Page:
President Obama is closing the fundraising gap with challenger Mitt Romney, edging out the Republican presidential nominee by about $2 million last month.
August fundraising numbers released by both candidates Monday show Obama taking in $114 million for the month and Romney getting $111.6 million.
Obama's August haul ended a three-month win streak for Romney in which he out-raised the incumbent by a total of $78 million.
"These fundraising numbers are showing some very positive traction," said R. Donahue Peebles, a real estate developer and member of Obama's national finance team.
He said Romney's numbers will start coming back down to earth now that many of his big-money donors have maxed out their contributions. Obama has a deeper well of smaller-money donors, who can give more, Peebles said.
"Romney got the benefit of the floodgates opening up once he became the presumptive nominee. And now the waters have stabilized, and now we have a more realistic balance between the two," he said.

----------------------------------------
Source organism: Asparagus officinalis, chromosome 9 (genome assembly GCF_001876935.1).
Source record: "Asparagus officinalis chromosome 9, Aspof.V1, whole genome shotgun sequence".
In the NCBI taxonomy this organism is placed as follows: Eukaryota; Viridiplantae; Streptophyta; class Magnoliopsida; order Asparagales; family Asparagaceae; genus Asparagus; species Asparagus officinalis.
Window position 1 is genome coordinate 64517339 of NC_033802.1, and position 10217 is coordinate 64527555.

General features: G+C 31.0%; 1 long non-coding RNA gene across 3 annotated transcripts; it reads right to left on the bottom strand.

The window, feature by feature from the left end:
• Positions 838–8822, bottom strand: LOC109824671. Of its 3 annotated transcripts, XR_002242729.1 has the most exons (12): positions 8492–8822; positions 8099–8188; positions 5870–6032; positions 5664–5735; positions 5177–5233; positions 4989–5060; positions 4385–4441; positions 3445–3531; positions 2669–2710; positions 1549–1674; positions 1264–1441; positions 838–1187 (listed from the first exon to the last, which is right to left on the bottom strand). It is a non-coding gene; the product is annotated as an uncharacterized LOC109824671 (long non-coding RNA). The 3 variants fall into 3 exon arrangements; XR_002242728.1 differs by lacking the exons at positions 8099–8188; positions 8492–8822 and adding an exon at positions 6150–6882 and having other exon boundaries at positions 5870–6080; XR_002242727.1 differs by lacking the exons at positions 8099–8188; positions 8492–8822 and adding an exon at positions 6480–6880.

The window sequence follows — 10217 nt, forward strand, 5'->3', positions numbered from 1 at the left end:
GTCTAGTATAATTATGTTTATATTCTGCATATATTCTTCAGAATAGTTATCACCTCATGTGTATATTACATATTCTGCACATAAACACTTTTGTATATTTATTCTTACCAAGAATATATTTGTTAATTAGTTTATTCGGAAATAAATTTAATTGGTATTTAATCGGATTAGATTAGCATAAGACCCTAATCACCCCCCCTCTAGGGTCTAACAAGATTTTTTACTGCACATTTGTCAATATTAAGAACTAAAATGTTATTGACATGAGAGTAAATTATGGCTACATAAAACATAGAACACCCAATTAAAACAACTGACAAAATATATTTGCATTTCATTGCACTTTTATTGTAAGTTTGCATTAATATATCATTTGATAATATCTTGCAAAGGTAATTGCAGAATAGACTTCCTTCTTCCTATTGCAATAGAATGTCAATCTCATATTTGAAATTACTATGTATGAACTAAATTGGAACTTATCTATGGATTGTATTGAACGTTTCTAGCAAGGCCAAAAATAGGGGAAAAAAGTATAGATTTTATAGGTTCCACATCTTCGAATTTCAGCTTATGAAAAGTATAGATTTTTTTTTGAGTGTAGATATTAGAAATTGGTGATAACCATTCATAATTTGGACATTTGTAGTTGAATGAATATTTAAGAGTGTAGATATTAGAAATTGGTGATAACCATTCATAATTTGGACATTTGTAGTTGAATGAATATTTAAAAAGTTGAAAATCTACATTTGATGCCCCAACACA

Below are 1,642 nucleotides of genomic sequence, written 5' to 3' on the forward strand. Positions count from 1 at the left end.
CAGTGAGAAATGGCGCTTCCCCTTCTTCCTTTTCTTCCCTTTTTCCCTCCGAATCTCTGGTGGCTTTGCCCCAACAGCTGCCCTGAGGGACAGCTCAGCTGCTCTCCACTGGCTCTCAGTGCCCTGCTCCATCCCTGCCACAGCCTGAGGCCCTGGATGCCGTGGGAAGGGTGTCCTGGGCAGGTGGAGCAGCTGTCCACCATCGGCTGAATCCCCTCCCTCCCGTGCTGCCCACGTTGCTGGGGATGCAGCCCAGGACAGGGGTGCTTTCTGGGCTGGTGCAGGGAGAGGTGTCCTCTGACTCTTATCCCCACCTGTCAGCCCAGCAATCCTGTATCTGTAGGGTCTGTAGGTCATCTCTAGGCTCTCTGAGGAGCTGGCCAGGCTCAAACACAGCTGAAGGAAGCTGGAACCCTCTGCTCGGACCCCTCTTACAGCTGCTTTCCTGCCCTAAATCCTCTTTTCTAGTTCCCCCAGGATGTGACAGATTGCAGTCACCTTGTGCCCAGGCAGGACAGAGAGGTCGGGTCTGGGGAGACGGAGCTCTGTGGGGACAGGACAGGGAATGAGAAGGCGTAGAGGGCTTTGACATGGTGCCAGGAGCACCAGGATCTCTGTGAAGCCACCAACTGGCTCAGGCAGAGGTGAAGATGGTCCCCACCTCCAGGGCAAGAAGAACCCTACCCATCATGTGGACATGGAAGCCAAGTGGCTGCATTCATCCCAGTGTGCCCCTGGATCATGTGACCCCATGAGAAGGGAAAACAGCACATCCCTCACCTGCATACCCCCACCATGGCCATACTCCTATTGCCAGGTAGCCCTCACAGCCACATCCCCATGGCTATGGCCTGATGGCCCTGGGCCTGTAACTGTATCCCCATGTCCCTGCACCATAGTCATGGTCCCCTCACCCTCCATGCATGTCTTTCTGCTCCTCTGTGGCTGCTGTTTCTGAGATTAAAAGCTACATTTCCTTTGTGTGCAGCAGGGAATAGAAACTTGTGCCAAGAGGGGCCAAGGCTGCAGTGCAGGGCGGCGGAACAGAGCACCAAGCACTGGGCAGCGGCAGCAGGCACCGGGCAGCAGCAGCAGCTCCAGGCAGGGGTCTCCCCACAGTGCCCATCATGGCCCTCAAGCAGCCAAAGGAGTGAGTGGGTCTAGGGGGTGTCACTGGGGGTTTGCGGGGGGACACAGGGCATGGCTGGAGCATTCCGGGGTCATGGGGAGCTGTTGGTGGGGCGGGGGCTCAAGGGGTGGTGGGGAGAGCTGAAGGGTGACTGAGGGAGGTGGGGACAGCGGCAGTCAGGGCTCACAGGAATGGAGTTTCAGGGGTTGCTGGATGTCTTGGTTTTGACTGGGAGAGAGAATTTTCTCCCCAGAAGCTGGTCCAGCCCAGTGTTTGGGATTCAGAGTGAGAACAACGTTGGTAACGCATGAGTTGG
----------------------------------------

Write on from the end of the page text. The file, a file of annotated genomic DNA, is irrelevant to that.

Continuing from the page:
Monday's reports are the result of voluntary disclosures by the campaigns, so they highlight only those numbers the campaigns want to focus on.
The Romney campaign said it has $168.5 million in the bank at the end of the month, when the Republican National Committee and some allied state parties are included in the total. The Obama campaign did not release a comparable figure.
Romney's numbers were attached to a statement from chief fundraiser Spencer Zwick and Republican National Committee Chairman Reince Priebus claiming "tremendous support from donors across the country."
The Obama campaign said it had contributions from almost 1.2 million Americans in August -- 317,000 of whom were donating for the first time. Romney did not disclose the number of first-time donors.
"The key to fighting back against the special interests writing limitless checks to support Mitt Romney is growing our donor base, and we did substantially in the month of August," said a statement from Obama campaign manager Jim Messina.
A fuller accounting of the fundraising and spending of the two campaigns won't come until the required federal reports are posted Sept. 20.
The numbers also don't include money raised by outside groups supporting the two candidates, which often have no limits on how much they can raise.
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